The Linux philosophy is ‘Laugh in the face of danger’. Oops. Wrong One. ‘Do it yourself’. Yes, that’s it! -Linus Torvalds
Arch Linux! I will give the reasons why should one choose Arch Linux over an other distro. Installing Arch Linux is pretty difficult task when you atempt to do it for your first time if you are not familiar with command line and basics of linux. But I would suggest you to install Arch Linux as you will gain a very good insight on how linux works. Arch linux is a minimal, bleeding-edge distro and you won’t have unnecessary packages/drivers or whatever preinstalled. You shape your OS as it suits your needs. Let’s get started!
Before getting started
Make sure you’ve downloaded the arch dual_iso (Arch ISO is dual arch meaning you can install either 32 bit or 64 bit version of Arch using the same media) from here and dd it. If you got no idea what dd is, arch ain’t for you friend! Please be sure you are connected to wifi or plug-in an ethernet cable. If you’ve got UEFI motheboard, the procedure is pretty same but you gotta do some tweaks with grub, which I will explain later, as I experienced the UEFI pain.
Step 1 : Partitioning
Boot your iso and choose your architecture.
This will get you the list of previously made partitions. Let us start partitioning.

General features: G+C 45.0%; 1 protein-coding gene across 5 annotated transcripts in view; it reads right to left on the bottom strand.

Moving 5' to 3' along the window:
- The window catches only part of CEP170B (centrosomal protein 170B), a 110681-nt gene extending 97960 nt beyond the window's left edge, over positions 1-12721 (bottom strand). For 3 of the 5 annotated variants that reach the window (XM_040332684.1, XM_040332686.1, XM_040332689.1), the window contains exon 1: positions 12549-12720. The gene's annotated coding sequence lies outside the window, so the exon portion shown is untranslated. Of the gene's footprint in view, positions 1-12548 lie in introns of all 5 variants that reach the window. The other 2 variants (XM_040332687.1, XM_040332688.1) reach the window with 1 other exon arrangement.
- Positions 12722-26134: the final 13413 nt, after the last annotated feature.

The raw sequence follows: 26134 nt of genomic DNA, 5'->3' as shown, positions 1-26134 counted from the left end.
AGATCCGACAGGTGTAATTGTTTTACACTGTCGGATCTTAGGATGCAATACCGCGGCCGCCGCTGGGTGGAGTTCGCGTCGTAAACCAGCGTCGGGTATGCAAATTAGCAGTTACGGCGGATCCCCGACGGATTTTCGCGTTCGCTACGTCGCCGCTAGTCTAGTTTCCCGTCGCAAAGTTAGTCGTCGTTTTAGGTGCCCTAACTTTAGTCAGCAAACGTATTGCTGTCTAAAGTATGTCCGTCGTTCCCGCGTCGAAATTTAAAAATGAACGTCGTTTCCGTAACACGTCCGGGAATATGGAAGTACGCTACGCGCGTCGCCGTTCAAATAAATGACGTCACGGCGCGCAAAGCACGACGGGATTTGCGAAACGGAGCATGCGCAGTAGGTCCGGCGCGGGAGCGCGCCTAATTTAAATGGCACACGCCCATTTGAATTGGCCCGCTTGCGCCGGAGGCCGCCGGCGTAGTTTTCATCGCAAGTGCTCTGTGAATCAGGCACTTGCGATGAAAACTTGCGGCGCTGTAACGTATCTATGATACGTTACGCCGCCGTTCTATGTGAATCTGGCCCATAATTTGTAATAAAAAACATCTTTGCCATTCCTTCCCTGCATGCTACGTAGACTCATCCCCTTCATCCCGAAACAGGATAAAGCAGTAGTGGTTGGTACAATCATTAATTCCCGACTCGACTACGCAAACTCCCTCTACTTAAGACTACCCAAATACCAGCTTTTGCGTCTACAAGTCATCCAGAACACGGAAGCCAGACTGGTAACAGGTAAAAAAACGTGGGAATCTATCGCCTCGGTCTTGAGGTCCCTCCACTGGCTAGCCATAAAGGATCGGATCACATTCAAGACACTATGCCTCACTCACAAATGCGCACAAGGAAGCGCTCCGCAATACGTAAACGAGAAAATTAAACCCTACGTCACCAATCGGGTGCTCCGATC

Hover to the partition where we gotta install arch and use right/left arrow keys to delete it. You should see the free space left and here we will be installing arch.
BIOS-GPT requires BIOS Boot Partition at the beginning of the disk. The Free Space is already selected then
Hit New -> Enter First Sector -> Enter Size in Sector -> 1007KiB -> Enter Hex Code of GUID (L to show codes, Enter = 8300) -> ef02 ->Enter Enter partition name – > Enter
You will notice a 1007.0 KiB BIOS boot partition has been created.
Use keyboard to select the free space
Hit New -> Enter First Sector -> Enter Now it will ask you how much space you want to allocate to that partition. In my case I will give root over 40GB Size in Sector -> 40GB -> Enter Hex Code of GUID (L to show codes, Enter = 8300) -> Enter Enter partition name – > Enter